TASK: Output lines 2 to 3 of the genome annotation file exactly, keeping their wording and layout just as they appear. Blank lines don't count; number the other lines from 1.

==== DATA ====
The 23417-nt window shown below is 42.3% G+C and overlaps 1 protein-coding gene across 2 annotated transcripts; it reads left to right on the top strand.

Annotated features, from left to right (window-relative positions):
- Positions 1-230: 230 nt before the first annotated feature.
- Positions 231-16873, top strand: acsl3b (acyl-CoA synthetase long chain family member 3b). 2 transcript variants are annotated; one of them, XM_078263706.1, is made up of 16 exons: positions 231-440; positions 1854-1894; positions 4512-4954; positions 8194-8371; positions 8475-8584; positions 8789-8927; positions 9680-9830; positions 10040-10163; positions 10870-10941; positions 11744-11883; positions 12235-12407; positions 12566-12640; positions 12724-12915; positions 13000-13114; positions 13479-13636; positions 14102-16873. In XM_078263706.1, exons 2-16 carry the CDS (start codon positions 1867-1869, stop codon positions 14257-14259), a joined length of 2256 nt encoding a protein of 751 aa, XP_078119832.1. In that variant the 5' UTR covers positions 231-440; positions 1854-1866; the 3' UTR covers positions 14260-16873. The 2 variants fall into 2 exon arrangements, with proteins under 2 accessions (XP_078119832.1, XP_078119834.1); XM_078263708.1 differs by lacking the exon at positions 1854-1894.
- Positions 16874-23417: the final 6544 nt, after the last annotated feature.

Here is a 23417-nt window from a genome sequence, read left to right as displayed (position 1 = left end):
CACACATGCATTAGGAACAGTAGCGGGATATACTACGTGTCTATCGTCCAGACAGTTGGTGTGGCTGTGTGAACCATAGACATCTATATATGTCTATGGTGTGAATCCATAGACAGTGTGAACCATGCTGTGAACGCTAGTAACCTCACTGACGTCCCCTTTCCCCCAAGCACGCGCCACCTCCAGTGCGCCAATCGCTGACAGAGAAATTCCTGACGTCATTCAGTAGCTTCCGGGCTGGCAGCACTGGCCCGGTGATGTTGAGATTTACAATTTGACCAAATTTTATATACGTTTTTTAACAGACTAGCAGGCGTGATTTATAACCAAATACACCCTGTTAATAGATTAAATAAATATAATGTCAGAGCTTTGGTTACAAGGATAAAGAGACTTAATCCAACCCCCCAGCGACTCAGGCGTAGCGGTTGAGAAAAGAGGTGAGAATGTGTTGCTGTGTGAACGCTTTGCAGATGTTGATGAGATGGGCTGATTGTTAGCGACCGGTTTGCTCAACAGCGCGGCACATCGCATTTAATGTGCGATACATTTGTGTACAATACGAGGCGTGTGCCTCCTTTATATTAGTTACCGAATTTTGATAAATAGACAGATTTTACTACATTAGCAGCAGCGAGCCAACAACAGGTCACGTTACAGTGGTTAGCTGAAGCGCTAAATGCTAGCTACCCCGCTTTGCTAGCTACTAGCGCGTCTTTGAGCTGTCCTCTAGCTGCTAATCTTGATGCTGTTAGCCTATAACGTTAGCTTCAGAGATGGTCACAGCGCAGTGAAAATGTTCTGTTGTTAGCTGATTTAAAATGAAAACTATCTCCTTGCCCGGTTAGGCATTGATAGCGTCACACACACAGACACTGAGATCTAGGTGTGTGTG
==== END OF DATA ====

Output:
Annotated features, from left to right (window-relative positions):
- Positions 1-230: 230 nt before the first annotated feature.